A Teaching Council fitness to practise inquiry has asked a teacher not to repeat conduct which saw him drinking alone at his on-school campus home with a 19-year-old student.

The request was made at the conclusion of a two-day inquiry which heard allegations of professional misconduct against the teacher.

Those allegations have not been upheld, and no sanction has been made against the teacher.

Counsel for the teacher said he agreed with the request and very much regretted what had happened.

The inquiry heard how events one night at a boarding school had led to disciplinary proceedings against the teacher who worked there.

He was accused of professional misconduct after he spent an evening drinking in his home with a student who later left the school grounds in a distressed state.

This morning, the inquiry heard a second account of the events of that evening, which were contained in an email the teacher sent to a colleague.

He said the student had consumed around three glasses of wine at his home and that he had drunk around six glasses.

He said the student may also have consumed more alcohol without him noticing.

In the email, the teacher said it had probably not been a good idea to drink with the student, but that he found that alcohol could be "a useful pastoral tool for older pupils".

The teacher said he had told the student that he had written to his father telling him that he expected the student to study hard.

He described how the student became agitated by this, that he tore his t-shirt and said he would do what he wanted.

He said the student stormed out shortly after this.

On Friday, the inquiry heard that gardaí later found the student on a nearby motorway.

Inquiry given number of references supportive of teacher

Giving evidence today, the teacher's colleague, who received this email and who also lives on the campus, said the man in question was a very organised and a very efficient teacher, who was popular with students.

The inquiry received a large number of references supportive of him from other teachers at the school, as well as students.

The hearing was told that the teacher's home was "right at the heart" of the school campus, just yards from where students lived, and, while teachers were told not to be alone with students, this advice could not be universal.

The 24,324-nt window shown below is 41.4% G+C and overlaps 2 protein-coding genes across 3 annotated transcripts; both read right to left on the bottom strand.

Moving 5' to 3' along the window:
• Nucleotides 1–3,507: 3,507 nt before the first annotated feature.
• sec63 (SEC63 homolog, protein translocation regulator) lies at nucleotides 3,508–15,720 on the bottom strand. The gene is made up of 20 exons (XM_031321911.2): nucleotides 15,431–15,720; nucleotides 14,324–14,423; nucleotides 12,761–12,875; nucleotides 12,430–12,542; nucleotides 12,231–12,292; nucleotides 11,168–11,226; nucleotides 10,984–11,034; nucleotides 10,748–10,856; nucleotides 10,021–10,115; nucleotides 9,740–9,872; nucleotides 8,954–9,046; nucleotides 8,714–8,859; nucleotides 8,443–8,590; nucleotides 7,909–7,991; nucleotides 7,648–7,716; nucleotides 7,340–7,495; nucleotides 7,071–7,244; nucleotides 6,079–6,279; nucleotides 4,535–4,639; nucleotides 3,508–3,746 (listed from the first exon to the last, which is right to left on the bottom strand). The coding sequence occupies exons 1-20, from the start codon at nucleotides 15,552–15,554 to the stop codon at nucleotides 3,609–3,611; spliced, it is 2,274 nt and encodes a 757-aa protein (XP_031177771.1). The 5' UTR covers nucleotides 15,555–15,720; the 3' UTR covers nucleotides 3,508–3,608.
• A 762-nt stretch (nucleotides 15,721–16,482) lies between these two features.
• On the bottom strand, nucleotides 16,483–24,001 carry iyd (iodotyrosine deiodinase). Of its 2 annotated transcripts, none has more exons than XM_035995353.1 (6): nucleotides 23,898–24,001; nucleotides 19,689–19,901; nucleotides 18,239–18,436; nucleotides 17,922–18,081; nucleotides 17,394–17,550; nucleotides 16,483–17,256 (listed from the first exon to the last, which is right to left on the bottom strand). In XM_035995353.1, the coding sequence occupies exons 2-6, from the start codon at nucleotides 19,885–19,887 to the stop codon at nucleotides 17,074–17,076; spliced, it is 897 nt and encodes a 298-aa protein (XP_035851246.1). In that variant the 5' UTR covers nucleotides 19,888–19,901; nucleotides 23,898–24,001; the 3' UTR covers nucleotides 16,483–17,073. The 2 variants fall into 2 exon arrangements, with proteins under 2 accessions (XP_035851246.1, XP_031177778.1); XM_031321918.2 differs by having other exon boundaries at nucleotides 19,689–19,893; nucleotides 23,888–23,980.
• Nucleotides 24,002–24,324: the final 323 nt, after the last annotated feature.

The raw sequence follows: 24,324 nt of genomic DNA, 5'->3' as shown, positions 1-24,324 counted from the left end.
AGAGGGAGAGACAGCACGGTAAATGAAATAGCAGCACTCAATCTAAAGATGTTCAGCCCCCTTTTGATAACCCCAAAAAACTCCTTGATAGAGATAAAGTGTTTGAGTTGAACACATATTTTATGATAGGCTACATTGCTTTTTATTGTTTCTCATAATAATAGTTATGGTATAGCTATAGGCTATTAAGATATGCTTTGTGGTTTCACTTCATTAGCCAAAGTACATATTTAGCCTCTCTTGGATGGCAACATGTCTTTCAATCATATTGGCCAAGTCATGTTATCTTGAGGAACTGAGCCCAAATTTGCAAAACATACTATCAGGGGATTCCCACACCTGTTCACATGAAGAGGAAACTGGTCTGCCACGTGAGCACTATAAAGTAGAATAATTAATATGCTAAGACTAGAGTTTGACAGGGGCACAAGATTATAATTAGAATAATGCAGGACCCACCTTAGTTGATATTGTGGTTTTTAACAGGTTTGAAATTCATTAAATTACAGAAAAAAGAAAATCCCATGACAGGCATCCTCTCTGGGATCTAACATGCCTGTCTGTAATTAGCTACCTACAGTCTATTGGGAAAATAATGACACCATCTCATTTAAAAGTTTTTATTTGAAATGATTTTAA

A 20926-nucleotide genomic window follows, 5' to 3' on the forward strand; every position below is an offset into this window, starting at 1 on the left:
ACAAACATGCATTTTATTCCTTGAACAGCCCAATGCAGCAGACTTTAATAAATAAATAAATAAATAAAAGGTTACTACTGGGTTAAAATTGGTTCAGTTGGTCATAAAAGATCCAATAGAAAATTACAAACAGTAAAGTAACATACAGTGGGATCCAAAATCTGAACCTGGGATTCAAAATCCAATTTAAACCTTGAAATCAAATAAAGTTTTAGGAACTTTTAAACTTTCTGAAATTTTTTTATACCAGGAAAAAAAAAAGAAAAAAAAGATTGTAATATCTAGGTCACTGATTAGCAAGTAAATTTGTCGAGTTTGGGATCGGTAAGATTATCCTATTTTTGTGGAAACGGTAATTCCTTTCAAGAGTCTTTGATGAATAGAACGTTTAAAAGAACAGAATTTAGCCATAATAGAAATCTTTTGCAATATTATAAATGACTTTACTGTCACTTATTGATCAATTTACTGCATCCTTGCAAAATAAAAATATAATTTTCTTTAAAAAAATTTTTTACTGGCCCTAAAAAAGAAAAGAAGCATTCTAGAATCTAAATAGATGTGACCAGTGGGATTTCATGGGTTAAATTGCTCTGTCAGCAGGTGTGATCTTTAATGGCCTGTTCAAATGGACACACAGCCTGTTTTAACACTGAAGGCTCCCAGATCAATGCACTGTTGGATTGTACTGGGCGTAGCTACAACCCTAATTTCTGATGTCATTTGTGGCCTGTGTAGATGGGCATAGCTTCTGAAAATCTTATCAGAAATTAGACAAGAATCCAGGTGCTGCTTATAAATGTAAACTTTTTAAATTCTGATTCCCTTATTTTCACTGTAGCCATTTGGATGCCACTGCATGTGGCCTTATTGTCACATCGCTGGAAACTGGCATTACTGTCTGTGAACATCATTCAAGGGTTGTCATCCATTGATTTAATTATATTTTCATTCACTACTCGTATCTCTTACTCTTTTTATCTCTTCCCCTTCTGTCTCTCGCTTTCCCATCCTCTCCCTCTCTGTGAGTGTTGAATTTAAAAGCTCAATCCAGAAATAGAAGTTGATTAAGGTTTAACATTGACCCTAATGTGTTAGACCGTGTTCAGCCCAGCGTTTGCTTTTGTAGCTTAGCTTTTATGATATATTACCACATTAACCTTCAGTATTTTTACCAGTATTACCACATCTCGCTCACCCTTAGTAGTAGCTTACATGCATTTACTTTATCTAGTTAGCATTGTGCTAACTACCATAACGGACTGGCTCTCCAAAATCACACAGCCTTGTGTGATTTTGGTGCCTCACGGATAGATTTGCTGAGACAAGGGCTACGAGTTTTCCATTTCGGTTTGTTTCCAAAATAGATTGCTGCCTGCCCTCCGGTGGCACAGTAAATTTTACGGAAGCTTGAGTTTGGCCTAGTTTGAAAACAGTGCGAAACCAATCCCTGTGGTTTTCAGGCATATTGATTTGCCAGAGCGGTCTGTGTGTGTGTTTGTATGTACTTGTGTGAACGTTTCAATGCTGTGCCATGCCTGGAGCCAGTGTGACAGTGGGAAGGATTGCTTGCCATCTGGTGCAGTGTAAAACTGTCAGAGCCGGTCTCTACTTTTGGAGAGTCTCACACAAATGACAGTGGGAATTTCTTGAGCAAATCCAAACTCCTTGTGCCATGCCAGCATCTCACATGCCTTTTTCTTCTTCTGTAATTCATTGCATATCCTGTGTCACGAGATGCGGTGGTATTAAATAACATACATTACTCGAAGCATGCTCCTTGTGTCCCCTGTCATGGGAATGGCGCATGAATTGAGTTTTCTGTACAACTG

Today's teacher witness said that, sometimes, students needed to speak confidentially with teachers.

The teacher told the inquiry that, while the school's general position was that there should be no access to alcohol for students, in reality there were occasions when students did have access.

He described end of year events, and 18th birthday occasions, where students might have "a glass or prosecco" or where "three to four bottles of beer" would be available to each student.

The teacher who gave evidence this morning is a representative for the ASTI teacher's union for staff at the school.

However, the inquiry heard that the teacher at the centre of these allegations was not a member of the union.

The witness told the inquiry that, after the events in question, the teacher, who was extremely upset, looked to him for advice.

He said he appeared to be in shock and told him that, as a result of what happened, he had to leave the school and his home.

A second witness told the inquiry that, although the teacher at the centre of these allegations was off-duty on the evening in question, in reality, he would have been, as he put it, partially on-duty.

This witness, who works as a student supervisor at the school, said he had gone off-duty on that night at 10pm.

He agreed that no-one else was in charge of supervising students from that time and that students were expected to "look after themselves".

He said there was an understanding that "if something happened" the students could knock on the door of the teacher's home, which was just yards from the building that contained the boy's dorms.

The witness told the hearing that the teacher in question was "a very good" supervisor, who ran things very well and was popular with students.

Summing up, counsel for the inquiry said that, when all the events were taken on a cumulative basis, they amounted to professional misconduct.

Remy Farrell said the teacher had been drinking alone with a student until both were intoxicated and, when that student became distressed, the teacher's response was not to take steps to protect the student but to protect himself.

Counsel for the teacher said her client had admitted that he had been drinking with the student, but Mary-Paula Guinness said this was in the context of a school where drinking by students was clearly accepted.

She said there was a blurring of the lines at the school and that it was extraordinary and relevant that the teacher was expected to be on duty at all times.

Ms Guinness said the teacher accepted that what had happened had been a huge error of judgement but that this should not destroy what was an exemplary career.